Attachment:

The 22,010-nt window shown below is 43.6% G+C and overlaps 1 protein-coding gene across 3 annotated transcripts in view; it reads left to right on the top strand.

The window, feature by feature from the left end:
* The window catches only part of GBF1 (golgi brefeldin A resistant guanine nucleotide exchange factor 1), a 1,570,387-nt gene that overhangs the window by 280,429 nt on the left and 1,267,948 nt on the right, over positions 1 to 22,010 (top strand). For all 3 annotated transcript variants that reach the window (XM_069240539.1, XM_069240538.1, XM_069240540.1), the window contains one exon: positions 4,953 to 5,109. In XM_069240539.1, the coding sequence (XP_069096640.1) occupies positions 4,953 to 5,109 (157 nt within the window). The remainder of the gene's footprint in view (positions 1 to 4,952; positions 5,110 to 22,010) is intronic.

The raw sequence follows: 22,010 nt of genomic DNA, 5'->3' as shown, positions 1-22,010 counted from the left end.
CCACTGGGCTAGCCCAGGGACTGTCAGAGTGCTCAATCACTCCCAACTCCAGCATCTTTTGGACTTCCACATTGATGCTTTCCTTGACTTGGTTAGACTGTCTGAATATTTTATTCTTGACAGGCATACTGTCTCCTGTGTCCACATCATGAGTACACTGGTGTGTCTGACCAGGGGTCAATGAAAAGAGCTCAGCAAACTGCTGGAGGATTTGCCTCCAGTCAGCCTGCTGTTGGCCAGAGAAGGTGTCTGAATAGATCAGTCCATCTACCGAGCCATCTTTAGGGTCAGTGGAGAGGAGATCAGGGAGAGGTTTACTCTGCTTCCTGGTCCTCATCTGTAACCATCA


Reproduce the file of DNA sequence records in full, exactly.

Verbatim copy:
The 22,010-nt window shown below is 43.6% G+C and overlaps 1 protein-coding gene across 3 annotated transcripts in view; it reads left to right on the top strand.

The window, feature by feature from the left end:
* The window catches only part of GBF1 (golgi brefeldin A resistant guanine nucleotide exchange factor 1), a 1,570,387-nt gene that overhangs the window by 280,429 nt on the left and 1,267,948 nt on the right, over positions 1 to 22,010 (top strand). For all 3 annotated transcript variants that reach the window (XM_069240539.1, XM_069240538.1, XM_069240540.1), the window contains one exon: positions 4,953 to 5,109. In XM_069240539.1, the coding sequence (XP_069096640.1) occupies positions 4,953 to 5,109 (157 nt within the window). The remainder of the gene's footprint in view (positions 1 to 4,952; positions 5,110 to 22,010) is intronic.

The raw sequence follows: 22,010 nt of genomic DNA, 5'->3' as shown, positions 1-22,010 counted from the left end.
CCACTGGGCTAGCCCAGGGACTGTCAGAGTGCTCAATCACTCCCAACTCCAGCATCTTTTGGACTTCCACATTGATGCTTTCCTTGACTTGGTTAGACTGTCTGAATATTTTATTCTTGACAGGCATACTGTCTCCTGTGTCCACATCATGAGTACACTGGTGTGTCTGACCAGGGGTCAATGAAAAGAGCTCAGCAAACTGCTGGAGGATTTGCCTCCAGTCAGCCTGCTGTTGGCCAGAGAAGGTGTCTGAATAGATCAGTCCATCTACCGAGCCATCTTTAGGGTCAGTGGAGAGGAGATCAGGGAGAGGTTTACTCTGCTTCCTGGTCCTCATCTGTAACCATCA